Will Fido Miss Them?

image: Freepik.com

image: Freepik.com – Will Fido Miss Them? And other misconceptions about Spay / Neuter 

Are you considering spaying or neutering your canine companion but feel unsure about the process? You’re not alone – many people are faced with common misconceptions that can make them hesitant or unsure. This article will address those myths, so that you can make an educated decision on whether or not to get your pet spayed or neutered. So let’s go into the details and learn what spaying and neutering is all about!

Myth #1: Neutered Dogs Will Miss their Testicles

Many people wonder if their dog will be upset about being neutered. Thankfully, this is simply not the case! Research has shown that dogs do not have any emotional attachment to their reproductive organs. Unlike humans, dogs have a more primal response system and respond to changes in their environment or body in a much more detached way. In other words, they truly live in the moment and just don’t think about it. When it comes to neutering and removing reproductive organs, therefore, there is no evidence of any kind of psychological trauma or distress associated with the process.

From a health standpoint, neutering eliminates the production of testosterone which can lead to numerous benefits such as reduced aggression and improved behavior due to decreased competition with other male animals. In addition, it drastically reduces the potential of complications such as testicular cancer, prostatic diseases, and hernias which can be caused by an overabundance of testosterone in male pets. Ultimately, neutering can prevent many medical issues from occurring while having no psychological impact on your furry friend at all.

Myth #2: Pets Should Mate Once Before Spaying or Neutering

Don’t be fooled by the misconception that female dogs should have one litter before they get spayed – animal experts are actually against it! Spaying your pet prior to their first heat cycle can help protect them from numerous health issues such as uterine infections, mammary cancer, or ovarian/uterine tumors. More interestingly, having a litter does not always guarantee better behavior in pets; without proper training and socialization techniques it will likely lead to more behavioral problems down the line.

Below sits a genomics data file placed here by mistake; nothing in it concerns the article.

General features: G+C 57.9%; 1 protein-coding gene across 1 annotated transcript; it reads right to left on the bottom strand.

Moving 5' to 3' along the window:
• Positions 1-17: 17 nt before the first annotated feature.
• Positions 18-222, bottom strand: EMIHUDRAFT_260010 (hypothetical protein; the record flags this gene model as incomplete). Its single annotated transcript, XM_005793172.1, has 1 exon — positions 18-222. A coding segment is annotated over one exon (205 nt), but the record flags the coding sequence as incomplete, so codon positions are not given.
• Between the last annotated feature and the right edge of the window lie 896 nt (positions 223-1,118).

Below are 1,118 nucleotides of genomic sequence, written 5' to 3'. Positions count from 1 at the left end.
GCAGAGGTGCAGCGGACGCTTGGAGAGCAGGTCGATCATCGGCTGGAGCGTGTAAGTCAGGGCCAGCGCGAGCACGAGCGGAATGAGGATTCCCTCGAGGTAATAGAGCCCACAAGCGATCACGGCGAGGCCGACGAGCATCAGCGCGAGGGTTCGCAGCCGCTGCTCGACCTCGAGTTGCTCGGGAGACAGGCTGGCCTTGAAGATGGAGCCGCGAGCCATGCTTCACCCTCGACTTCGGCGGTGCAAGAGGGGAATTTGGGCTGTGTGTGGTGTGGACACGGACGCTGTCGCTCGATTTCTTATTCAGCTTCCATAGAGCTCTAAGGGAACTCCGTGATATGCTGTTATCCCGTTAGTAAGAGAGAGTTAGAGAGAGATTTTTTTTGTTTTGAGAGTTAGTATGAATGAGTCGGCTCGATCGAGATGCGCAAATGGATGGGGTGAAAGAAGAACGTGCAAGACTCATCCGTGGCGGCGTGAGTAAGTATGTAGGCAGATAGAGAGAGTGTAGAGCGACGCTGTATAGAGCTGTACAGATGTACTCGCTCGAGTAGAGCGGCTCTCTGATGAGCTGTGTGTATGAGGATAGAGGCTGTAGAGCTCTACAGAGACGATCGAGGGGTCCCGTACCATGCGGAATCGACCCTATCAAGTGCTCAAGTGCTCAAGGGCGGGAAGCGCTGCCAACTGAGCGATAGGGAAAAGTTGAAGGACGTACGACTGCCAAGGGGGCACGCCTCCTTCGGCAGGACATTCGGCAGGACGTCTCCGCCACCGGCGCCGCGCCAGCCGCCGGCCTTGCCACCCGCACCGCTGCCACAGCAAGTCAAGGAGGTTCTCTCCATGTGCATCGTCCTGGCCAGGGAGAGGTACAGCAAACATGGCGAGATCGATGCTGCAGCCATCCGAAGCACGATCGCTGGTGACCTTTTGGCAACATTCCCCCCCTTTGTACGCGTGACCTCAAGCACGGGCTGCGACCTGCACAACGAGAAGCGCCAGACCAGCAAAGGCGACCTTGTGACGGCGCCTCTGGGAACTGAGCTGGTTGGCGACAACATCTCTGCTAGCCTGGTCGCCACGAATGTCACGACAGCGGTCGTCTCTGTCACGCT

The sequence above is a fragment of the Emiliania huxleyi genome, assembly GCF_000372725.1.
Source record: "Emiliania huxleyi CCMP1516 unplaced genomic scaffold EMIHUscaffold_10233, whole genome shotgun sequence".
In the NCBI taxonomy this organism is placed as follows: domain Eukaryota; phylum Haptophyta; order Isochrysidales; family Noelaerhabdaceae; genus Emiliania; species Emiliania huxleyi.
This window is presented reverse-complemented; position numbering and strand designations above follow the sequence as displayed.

What about males? It is a relatively common misconception that male pets need to mate before being neutered in order to avoid “missing out”. However, there is no evidence to suggest that this is true. Dogs just don’t think about their sexual experiences. For a male dog, the act of mating primarily serves to create more puppies – it is not something that male dogs view as pleasurable or necessary for them to experience before neutering. In fact, after neutering, most male dogs will find relief from their constant urge to mate and engage in less mating-related activities, such as marking and trying to escape.

Myth #3: Spaying/Neutering Makes Dogs Fat & Lazy

It is true that spayed and neutered pets need fewer calories to maintain a healthy weight than unaltered animals do. However, this doesn’t mean that all spayed/neutered pets become fat and lazy; it just means that owners need to take extra care to feed their pets a balanced diet and provide adequate exercise.  Additionally, it’s important to note that obesity-related health problems are more common in unneutered pets than in those who have been spayed or neutered. So, while there may be an initial period of adjustment diet-wise for your pet after they’ve been spayed or neutered, managing their weight is actually easier in the long run.

Myth #4: Spay/Neuter Is Too Expensive

The cost of spaying and neutering your pet can be confusing. Where you live, what type of surgery you pick, and what kind of animal you have all go into determining the cost. But don’t worry — Young-Williams Animal Center offers low-cost options to make sure these important procedures are available to all pet owners. If you receive public assistance, you may even qualify for free services. Not in our area? Many other shelters and rescue organizations also offer free or reduced-price services. In the end, while there is an initial expense involved with spay/neuter procedures, it will be much less costly than dealing with potentially expensive issues related to an unaltered pet like cancer(s) or aggressive behavior down the road.

Let’s Review

Spaying and neutering your pets comes with a variety of benefits for both you and your furry friend that significantly outweigh any disadvantages. When considering whether or not to Spay/Neuter, it’s important to remember that dogs think very differently than us humans. Don’t believe everything you hear about spay and neuter – the myths we’ve debunked today are just some of the most common misconceptions.  If you have any questions or concerns, please don’t hesitate to reach out to us. In the meantime, make sure to schedule your pet’s appointment sooner rather than later – it could be one of the best decisions you make for their health!

Have unanswered questions about Spaying or Neutering?

Visit our webpage for more information about Spaying/Neutering your pet. You can also contact our Spay/Neuter Clinic directly at 865.215.6677 to schedule an appointment. We’re always here to help you provide the best care for your furry friend!  Thanks for joining us today, and we hope to see you soon.



About the Author:
Wyatt Baggett is the Content Marketing Specialist at Young-Williams Animal Center. With over five years of experience working with shelter pets and a passion for animal welfare, he enjoys creating informative content for pet parents. When he’s not working, Wyatt enjoys hanging out with his three rescue dogs, thrifting, and hunting down the best eats around Knoxville.